Abhik Choudhury is the chief strategist & founder, Salt and Paper Consulting. He is also a visiting faculty of Advertising & PR at Indian Institute of Mass Communication, New Delhi. You can reach him at email@example.com
The dream feat of any marketing communication is to become the perpetual ambient music in customers' lives, not a one-off Super Bowl or Diwali pop concert. Just an effortless companion, like a wind chime that becomes an extension of your life. Netflix managed that. And make no mistake: It wouldn’t have been possible without a decade of deep insight mining (bulk binging habit) and product experience fine tuning (auto play and seamless multi device viewing). But just like the tagline ‘It’s not TV, it’s HBO’ was an advertising feat, to become a generational action word gifted by the audience like ‘Netflix & Chill’ is a global cultural feat much beyond the pay grade of every agency in the world put together.
This article tries to work backwards to decode the creative method in the $227 billion strategic madness. What are their secret ingredients and how can you emulate it in your business?
Bro, I’m bored, recommend something no?
The transition from ‘we get you’ to ‘we are you’ is so magnificent that you don’t even realise that the drapes between the customer and product have disappeared to make way for an organic relationship. The one where you can tell fart jokes and don’t mind pulling each other's leg on social media. Mind you, these aren’t ‘I love/hate your product’ feedback that usually the same people use social media for, it is talking directly with Netflix about how much of a snacc Cavill looks like in The Witcher. Something earlier reserved for the closest friends is now being comfortably shared with a multi billion dollar corporation. Their content marketing feat in one line: The respect of Apple with the flexibility of Buzzfeed.
Memes, Momos and Mashups
There are two ways to ride a trend: Memejack or Memecreate. The differentiating factor about Netflix though is while the whole world is making memes about their products, they focus on designing through them far more than on them. So there's a lot of what I like to call 'surrogate memeing': How to sell shows indirectly through their characters talking about everything but the show. Meme in the truest sense of the word. So Netflix India would use Money Heist’s character Arturo to make a post with just his face and the line: ‘If elaichi in biryani had a face’.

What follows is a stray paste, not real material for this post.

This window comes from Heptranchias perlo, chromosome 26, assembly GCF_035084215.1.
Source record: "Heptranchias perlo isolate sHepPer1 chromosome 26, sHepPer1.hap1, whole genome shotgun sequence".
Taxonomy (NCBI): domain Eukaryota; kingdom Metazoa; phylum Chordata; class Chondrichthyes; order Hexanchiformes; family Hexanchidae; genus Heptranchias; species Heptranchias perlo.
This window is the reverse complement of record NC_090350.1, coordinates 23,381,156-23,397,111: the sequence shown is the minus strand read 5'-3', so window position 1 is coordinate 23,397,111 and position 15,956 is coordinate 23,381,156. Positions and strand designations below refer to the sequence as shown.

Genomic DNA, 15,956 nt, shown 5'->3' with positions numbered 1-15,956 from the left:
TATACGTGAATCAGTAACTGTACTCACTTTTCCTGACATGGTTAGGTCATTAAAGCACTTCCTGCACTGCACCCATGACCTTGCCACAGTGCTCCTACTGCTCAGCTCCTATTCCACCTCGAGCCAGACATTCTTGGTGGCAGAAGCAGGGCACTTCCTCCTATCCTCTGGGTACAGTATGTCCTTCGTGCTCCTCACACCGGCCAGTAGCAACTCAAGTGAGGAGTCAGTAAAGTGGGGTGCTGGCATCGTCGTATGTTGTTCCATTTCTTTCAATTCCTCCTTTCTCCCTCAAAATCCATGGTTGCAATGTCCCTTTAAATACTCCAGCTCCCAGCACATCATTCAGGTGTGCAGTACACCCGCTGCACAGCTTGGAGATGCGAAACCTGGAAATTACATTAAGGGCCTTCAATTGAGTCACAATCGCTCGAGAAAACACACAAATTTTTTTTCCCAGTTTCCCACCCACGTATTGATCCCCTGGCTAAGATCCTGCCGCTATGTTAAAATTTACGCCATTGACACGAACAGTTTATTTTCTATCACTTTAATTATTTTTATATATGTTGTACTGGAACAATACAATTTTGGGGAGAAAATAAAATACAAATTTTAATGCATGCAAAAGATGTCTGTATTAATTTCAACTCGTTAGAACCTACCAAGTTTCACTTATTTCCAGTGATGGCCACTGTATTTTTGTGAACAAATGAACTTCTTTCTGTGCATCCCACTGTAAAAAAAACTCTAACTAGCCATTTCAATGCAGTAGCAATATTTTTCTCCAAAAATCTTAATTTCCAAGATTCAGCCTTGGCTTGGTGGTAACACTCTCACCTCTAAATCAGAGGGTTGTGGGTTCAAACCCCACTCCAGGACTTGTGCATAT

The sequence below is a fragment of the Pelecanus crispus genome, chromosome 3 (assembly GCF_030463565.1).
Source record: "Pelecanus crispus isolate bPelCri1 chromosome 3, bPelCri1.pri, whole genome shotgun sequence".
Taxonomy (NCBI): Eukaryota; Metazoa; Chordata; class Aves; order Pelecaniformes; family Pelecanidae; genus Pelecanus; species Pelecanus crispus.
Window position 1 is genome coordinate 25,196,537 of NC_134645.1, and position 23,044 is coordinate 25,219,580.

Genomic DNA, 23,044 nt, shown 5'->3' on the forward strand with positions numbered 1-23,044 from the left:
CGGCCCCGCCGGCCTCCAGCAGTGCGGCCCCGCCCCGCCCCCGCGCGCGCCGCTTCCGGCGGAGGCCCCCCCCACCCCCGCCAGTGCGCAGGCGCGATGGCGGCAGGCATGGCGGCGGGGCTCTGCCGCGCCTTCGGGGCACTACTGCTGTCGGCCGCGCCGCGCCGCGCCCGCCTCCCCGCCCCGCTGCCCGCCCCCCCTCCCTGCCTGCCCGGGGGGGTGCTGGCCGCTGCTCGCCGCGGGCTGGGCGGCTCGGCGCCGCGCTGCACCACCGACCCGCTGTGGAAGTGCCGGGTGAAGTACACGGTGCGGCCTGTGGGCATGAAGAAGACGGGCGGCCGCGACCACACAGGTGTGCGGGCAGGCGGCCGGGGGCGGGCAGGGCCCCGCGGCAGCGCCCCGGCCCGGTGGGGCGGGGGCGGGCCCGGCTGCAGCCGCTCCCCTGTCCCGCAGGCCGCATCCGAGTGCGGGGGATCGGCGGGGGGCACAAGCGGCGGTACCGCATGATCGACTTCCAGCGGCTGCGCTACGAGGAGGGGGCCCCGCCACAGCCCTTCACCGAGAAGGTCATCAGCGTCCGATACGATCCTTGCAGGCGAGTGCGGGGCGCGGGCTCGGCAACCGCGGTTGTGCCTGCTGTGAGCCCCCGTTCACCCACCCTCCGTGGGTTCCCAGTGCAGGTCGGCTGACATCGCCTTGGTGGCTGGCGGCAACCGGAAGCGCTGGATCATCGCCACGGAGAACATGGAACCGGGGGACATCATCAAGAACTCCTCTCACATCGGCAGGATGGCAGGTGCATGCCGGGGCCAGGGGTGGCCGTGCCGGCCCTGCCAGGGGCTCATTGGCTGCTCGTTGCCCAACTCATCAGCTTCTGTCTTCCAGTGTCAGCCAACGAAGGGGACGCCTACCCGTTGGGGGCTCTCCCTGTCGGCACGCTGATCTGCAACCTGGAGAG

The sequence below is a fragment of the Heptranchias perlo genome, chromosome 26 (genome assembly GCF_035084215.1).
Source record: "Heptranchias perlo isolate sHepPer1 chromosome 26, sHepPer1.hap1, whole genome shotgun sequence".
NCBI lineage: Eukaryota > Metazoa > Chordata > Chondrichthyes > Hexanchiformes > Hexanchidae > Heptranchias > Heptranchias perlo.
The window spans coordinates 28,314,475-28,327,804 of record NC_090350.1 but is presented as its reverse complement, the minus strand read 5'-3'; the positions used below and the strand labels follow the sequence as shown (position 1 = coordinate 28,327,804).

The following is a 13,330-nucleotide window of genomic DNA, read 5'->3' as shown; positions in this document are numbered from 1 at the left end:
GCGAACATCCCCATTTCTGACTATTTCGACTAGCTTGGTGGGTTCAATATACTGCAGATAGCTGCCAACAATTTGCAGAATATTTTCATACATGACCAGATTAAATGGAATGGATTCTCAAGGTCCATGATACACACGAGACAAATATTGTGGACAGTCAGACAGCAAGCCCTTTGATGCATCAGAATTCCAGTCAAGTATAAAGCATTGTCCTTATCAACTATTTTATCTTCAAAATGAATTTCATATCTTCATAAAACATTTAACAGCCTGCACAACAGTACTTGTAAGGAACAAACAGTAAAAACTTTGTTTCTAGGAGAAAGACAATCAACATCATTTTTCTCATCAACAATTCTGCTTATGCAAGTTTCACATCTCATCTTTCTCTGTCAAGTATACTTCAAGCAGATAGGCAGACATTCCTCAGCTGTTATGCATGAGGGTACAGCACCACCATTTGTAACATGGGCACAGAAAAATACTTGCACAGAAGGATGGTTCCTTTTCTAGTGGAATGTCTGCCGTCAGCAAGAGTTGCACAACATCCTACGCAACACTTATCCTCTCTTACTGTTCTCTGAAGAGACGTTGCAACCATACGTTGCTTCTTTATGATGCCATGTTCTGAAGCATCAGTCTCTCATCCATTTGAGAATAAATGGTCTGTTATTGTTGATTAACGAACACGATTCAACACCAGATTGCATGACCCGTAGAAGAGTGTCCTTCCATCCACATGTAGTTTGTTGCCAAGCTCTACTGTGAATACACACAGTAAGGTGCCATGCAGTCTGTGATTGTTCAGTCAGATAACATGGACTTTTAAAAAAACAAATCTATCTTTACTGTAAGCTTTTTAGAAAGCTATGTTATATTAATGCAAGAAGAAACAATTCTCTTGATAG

Two years ago, Netflix’s shareholder letter crisply summarised the why part of this approach: ‘We compete with Fortnite more than HBO’
We will be so good together, let’s collab!
They don’t hire influencers, they partner with them. The process? Find who are the potent competitions in capturing the time of my audiences and capture them. No complicated campaign briefs or four page brand guidelines. ‘Do what you’re already doing, just with our logo’. If it’s successful on Instagram and Twitter they will increase the production and get the influencer their own property on their YouTube channel and if even that exceeds expectations, they greenlit something original on their website. Possibly the only legit pyramid scheme in the world that actually echoes, let’s grow together. In India, you would have seen the same formula on influencers from Kusha Kapila (Billi Massi to Behensplaining) to more recently Yashraj Mukhate (Rasode Main Kon Tha to Marriages are breaking like biscuits).
Netflix’s rainbow content tonality, varying from witty, classy, compassionate to downright absurd is what makes it elevate from an intangible and predictable billion dollar corporation to a real friend we all know. That’s the secret ingredient: It finally manifests in becoming what every brand desires to be. Real.
The writer is the chief strategist & founder of Salt and Paper Consulting